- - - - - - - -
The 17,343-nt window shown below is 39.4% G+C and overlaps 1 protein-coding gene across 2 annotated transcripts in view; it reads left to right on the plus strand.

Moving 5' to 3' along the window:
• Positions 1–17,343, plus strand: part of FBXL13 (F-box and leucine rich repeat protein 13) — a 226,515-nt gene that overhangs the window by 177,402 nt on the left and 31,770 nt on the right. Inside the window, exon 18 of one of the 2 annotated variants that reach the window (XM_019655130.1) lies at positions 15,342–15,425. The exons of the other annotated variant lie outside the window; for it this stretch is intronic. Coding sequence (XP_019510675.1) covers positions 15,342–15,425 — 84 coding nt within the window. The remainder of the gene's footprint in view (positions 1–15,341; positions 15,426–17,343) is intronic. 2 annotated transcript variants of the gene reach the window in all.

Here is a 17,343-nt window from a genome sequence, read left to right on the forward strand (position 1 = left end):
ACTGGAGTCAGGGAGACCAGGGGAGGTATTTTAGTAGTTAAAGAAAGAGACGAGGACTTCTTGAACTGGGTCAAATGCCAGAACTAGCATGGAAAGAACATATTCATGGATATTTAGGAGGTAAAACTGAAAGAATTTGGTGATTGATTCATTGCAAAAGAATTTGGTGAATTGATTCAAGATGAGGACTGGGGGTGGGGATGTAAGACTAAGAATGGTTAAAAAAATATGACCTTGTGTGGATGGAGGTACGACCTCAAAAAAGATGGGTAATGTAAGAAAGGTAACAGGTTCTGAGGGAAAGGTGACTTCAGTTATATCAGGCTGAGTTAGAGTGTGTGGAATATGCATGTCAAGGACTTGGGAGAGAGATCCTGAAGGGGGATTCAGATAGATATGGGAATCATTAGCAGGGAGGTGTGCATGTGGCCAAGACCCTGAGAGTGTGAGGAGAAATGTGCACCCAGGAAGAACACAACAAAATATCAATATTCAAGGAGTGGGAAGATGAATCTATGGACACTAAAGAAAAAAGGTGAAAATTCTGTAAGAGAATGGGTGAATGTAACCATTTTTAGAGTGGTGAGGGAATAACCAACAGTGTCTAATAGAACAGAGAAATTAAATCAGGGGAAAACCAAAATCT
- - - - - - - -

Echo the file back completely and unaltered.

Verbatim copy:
The 17,343-nt window shown below is 39.4% G+C and overlaps 1 protein-coding gene across 2 annotated transcripts in view; it reads left to right on the plus strand.

Moving 5' to 3' along the window:
• Positions 1–17,343, plus strand: part of FBXL13 (F-box and leucine rich repeat protein 13) — a 226,515-nt gene that overhangs the window by 177,402 nt on the left and 31,770 nt on the right. Inside the window, exon 18 of one of the 2 annotated variants that reach the window (XM_019655130.1) lies at positions 15,342–15,425. The exons of the other annotated variant lie outside the window; for it this stretch is intronic. Coding sequence (XP_019510675.1) covers positions 15,342–15,425 — 84 coding nt within the window. The remainder of the gene's footprint in view (positions 1–15,341; positions 15,426–17,343) is intronic. 2 annotated transcript variants of the gene reach the window in all.

Here is a 17,343-nt window from a genome sequence, read left to right on the forward strand (position 1 = left end):
ACTGGAGTCAGGGAGACCAGGGGAGGTATTTTAGTAGTTAAAGAAAGAGACGAGGACTTCTTGAACTGGGTCAAATGCCAGAACTAGCATGGAAAGAACATATTCATGGATATTTAGGAGGTAAAACTGAAAGAATTTGGTGATTGATTCATTGCAAAAGAATTTGGTGAATTGATTCAAGATGAGGACTGGGGGTGGGGATGTAAGACTAAGAATGGTTAAAAAAATATGACCTTGTGTGGATGGAGGTACGACCTCAAAAAAGATGGGTAATGTAAGAAAGGTAACAGGTTCTGAGGGAAAGGTGACTTCAGTTATATCAGGCTGAGTTAGAGTGTGTGGAATATGCATGTCAAGGACTTGGGAGAGAGATCCTGAAGGGGGATTCAGATAGATATGGGAATCATTAGCAGGGAGGTGTGCATGTGGCCAAGACCCTGAGAGTGTGAGGAGAAATGTGCACCCAGGAAGAACACAACAAAATATCAATATTCAAGGAGTGGGAAGATGAATCTATGGACACTAAAGAAAAAAGGTGAAAATTCTGTAAGAGAATGGGTGAATGTAACCATTTTTAGAGTGGTGAGGGAATAACCAACAGTGTCTAATAGAACAGAGAAATTAAATCAGGGGAAAACCAAAATCT